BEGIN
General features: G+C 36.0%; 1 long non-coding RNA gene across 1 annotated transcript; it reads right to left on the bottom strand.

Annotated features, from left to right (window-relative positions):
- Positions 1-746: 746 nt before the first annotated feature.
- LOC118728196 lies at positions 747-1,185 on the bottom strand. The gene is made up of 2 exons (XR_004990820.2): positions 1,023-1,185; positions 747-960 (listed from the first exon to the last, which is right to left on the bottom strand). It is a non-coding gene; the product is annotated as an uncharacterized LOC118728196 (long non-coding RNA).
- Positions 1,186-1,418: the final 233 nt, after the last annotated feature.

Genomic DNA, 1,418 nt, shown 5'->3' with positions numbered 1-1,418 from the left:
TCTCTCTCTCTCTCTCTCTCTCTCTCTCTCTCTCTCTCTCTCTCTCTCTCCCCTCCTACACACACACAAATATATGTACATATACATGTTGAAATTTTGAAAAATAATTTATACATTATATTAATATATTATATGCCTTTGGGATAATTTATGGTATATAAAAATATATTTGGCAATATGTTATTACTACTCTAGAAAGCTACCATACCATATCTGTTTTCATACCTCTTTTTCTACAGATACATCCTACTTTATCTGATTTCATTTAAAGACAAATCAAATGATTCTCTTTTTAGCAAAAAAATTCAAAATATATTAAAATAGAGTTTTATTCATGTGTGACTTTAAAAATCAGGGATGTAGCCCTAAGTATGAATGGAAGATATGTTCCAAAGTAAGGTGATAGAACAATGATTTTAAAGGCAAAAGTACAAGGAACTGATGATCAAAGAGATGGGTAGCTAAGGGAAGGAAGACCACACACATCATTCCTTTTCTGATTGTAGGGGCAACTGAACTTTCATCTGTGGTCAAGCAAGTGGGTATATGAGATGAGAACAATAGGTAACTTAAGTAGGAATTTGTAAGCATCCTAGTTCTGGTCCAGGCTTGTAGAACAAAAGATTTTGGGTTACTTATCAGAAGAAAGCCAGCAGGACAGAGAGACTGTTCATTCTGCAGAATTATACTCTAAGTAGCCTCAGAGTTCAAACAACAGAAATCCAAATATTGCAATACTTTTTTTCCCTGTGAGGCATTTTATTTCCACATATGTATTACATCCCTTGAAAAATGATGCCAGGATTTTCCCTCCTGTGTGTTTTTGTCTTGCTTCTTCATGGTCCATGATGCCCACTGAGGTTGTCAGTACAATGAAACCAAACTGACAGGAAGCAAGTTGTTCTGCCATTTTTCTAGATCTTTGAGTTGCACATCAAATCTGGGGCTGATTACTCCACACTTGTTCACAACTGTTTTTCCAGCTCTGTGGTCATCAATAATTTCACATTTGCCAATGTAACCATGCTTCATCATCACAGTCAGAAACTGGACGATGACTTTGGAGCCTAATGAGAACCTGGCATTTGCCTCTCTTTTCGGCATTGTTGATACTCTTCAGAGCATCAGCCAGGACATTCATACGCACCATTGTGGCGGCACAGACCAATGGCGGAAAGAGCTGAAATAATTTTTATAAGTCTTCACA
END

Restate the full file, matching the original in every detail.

General features: G+C 36.0%; 1 long non-coding RNA gene across 1 annotated transcript; it reads right to left on the bottom strand.

Annotated features, from left to right (window-relative positions):
- Positions 1-746: 746 nt before the first annotated feature.
- LOC118728196 lies at positions 747-1,185 on the bottom strand. The gene is made up of 2 exons (XR_004990820.2): positions 1,023-1,185; positions 747-960 (listed from the first exon to the last, which is right to left on the bottom strand). It is a non-coding gene; the product is annotated as an uncharacterized LOC118728196 (long non-coding RNA).
- Positions 1,186-1,418: the final 233 nt, after the last annotated feature.

Genomic DNA, 1,418 nt, shown 5'->3' with positions numbered 1-1,418 from the left:
TCTCTCTCTCTCTCTCTCTCTCTCTCTCTCTCTCTCTCTCTCTCTCTCTCCCCTCCTACACACACACAAATATATGTACATATACATGTTGAAATTTTGAAAAATAATTTATACATTATATTAATATATTATATGCCTTTGGGATAATTTATGGTATATAAAAATATATTTGGCAATATGTTATTACTACTCTAGAAAGCTACCATACCATATCTGTTTTCATACCTCTTTTTCTACAGATACATCCTACTTTATCTGATTTCATTTAAAGACAAATCAAATGATTCTCTTTTTAGCAAAAAAATTCAAAATATATTAAAATAGAGTTTTATTCATGTGTGACTTTAAAAATCAGGGATGTAGCCCTAAGTATGAATGGAAGATATGTTCCAAAGTAAGGTGATAGAACAATGATTTTAAAGGCAAAAGTACAAGGAACTGATGATCAAAGAGATGGGTAGCTAAGGGAAGGAAGACCACACACATCATTCCTTTTCTGATTGTAGGGGCAACTGAACTTTCATCTGTGGTCAAGCAAGTGGGTATATGAGATGAGAACAATAGGTAACTTAAGTAGGAATTTGTAAGCATCCTAGTTCTGGTCCAGGCTTGTAGAACAAAAGATTTTGGGTTACTTATCAGAAGAAAGCCAGCAGGACAGAGAGACTGTTCATTCTGCAGAATTATACTCTAAGTAGCCTCAGAGTTCAAACAACAGAAATCCAAATATTGCAATACTTTTTTTCCCTGTGAGGCATTTTATTTCCACATATGTATTACATCCCTTGAAAAATGATGCCAGGATTTTCCCTCCTGTGTGTTTTTGTCTTGCTTCTTCATGGTCCATGATGCCCACTGAGGTTGTCAGTACAATGAAACCAAACTGACAGGAAGCAAGTTGTTCTGCCATTTTTCTAGATCTTTGAGTTGCACATCAAATCTGGGGCTGATTACTCCACACTTGTTCACAACTGTTTTTCCAGCTCTGTGGTCATCAATAATTTCACATTTGCCAATGTAACCATGCTTCATCATCACAGTCAGAAACTGGACGATGACTTTGGAGCCTAATGAGAACCTGGCATTTGCCTCTCTTTTCGGCATTGTTGATACTCTTCAGAGCATCAGCCAGGACATTCATACGCACCATTGTGGCGGCACAGACCAATGGCGGAAAGAGCTGAAATAATTTTTATAAGTCTTCACA